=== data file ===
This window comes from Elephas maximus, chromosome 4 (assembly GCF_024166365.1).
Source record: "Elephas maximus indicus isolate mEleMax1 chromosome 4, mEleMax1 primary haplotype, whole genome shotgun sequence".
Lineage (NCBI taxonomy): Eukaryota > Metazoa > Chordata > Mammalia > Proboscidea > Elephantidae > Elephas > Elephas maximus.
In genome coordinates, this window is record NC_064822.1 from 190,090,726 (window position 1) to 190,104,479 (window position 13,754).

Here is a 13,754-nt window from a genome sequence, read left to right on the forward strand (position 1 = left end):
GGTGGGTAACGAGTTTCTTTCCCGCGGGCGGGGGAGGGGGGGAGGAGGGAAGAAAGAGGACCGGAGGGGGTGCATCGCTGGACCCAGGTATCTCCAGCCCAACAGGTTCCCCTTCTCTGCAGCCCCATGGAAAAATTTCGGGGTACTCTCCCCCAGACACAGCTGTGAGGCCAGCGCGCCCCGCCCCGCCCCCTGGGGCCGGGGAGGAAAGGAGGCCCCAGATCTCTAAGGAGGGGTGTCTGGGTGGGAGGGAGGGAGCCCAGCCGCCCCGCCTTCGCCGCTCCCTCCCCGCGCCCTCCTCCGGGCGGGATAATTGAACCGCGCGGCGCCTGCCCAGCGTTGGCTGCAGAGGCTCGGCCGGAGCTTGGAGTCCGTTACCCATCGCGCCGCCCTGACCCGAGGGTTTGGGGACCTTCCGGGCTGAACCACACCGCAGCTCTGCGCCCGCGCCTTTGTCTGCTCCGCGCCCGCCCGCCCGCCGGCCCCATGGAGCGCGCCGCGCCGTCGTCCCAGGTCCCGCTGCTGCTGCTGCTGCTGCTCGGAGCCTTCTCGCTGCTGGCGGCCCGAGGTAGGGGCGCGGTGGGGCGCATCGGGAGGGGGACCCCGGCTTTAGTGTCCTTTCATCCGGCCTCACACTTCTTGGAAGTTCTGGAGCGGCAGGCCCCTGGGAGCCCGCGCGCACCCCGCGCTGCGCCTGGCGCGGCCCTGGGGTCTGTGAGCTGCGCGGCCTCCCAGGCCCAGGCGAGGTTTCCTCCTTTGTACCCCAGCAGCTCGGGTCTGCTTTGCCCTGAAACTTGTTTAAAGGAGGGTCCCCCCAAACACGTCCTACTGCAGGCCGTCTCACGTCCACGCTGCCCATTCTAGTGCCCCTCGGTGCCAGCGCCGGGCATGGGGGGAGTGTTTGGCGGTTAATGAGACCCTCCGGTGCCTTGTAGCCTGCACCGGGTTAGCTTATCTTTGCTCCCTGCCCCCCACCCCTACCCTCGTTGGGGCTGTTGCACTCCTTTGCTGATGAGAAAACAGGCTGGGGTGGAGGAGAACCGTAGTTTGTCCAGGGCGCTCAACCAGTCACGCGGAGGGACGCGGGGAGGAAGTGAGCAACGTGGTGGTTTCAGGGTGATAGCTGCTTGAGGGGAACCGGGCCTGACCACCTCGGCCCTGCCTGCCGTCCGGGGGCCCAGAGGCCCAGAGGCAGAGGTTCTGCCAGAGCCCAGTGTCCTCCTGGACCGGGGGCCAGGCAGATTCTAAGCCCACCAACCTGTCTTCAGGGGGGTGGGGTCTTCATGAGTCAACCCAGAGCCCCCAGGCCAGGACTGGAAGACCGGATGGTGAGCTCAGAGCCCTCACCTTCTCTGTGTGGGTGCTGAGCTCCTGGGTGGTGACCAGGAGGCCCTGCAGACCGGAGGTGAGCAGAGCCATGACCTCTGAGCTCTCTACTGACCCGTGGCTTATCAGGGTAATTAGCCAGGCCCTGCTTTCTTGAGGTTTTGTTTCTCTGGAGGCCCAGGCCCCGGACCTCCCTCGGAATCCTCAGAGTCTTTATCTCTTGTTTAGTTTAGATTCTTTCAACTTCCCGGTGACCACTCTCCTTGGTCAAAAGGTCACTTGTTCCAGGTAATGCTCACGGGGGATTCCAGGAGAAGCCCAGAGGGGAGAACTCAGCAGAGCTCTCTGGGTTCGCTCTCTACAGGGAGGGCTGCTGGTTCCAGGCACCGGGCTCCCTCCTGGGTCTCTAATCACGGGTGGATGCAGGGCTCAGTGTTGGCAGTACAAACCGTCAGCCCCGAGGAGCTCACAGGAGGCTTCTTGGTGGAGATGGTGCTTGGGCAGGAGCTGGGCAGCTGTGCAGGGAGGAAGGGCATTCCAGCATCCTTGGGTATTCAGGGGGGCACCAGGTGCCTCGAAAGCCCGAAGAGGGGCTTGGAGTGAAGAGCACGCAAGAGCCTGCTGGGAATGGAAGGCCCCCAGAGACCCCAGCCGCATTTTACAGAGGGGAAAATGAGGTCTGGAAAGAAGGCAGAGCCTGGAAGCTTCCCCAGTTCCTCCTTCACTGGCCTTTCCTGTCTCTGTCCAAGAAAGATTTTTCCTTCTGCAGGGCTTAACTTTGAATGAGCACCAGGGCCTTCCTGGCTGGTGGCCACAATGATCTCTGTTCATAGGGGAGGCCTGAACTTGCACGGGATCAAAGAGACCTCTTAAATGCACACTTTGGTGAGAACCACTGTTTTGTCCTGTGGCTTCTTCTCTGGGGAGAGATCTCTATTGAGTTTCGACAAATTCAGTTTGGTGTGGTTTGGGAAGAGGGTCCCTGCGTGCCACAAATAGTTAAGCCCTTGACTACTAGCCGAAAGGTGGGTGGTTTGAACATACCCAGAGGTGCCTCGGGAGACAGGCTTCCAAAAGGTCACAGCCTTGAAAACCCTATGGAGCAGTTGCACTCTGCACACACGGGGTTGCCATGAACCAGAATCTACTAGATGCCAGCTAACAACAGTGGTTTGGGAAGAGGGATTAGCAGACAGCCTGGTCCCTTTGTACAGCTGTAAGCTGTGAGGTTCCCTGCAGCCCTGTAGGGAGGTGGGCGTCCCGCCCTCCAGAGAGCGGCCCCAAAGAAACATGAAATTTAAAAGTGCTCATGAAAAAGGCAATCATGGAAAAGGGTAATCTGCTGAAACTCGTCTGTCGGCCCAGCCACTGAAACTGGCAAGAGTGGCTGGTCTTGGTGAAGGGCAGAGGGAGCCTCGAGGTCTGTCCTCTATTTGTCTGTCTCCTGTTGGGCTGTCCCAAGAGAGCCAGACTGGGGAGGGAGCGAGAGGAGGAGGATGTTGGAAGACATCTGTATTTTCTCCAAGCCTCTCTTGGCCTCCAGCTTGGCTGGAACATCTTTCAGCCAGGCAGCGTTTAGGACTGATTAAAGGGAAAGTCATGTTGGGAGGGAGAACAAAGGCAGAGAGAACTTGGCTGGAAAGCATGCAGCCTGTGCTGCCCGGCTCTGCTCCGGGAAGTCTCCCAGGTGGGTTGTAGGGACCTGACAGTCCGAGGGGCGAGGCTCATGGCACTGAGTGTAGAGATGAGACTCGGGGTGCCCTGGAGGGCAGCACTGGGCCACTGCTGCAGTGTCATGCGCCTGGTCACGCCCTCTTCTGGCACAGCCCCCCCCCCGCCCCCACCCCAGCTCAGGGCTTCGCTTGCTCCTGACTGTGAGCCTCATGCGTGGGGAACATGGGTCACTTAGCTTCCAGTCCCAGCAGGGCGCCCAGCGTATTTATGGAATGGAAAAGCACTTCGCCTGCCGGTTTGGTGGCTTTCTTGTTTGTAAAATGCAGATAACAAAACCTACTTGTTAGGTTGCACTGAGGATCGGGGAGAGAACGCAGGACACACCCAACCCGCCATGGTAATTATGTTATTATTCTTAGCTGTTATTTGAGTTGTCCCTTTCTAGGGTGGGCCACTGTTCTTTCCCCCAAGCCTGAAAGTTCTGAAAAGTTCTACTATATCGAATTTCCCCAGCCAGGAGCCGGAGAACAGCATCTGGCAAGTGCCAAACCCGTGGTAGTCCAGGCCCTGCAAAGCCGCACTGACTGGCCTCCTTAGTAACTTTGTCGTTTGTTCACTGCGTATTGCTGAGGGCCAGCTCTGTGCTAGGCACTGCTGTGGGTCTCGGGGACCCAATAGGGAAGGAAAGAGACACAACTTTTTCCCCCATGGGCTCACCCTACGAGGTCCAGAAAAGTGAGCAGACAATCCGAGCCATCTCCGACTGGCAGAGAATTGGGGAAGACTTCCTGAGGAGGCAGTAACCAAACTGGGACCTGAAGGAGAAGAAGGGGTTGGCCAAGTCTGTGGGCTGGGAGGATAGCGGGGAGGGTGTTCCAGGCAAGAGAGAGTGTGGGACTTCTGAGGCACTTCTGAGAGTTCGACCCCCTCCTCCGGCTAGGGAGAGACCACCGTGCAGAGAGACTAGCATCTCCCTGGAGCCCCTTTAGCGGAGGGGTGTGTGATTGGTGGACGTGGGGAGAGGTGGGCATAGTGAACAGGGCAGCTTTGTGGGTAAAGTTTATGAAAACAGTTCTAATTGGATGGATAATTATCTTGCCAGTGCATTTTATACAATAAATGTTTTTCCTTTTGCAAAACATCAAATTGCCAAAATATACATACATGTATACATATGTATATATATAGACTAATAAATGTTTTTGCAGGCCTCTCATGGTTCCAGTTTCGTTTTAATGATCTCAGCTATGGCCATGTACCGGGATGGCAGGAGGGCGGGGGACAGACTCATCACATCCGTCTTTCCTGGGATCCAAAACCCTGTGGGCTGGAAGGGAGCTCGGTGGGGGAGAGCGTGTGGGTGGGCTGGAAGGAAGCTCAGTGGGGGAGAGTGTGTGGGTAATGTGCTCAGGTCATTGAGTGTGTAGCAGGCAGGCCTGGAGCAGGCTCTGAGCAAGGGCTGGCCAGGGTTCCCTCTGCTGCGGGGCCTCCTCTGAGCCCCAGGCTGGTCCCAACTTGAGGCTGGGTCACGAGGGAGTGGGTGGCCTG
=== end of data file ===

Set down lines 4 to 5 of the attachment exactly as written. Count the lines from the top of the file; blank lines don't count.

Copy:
In genome coordinates, this window is record NC_064822.1 from 190,090,726 (window position 1) to 190,104,479 (window position 13,754).

Here is a 13,754-nt window from a genome sequence, read left to right on the forward strand (position 1 = left end):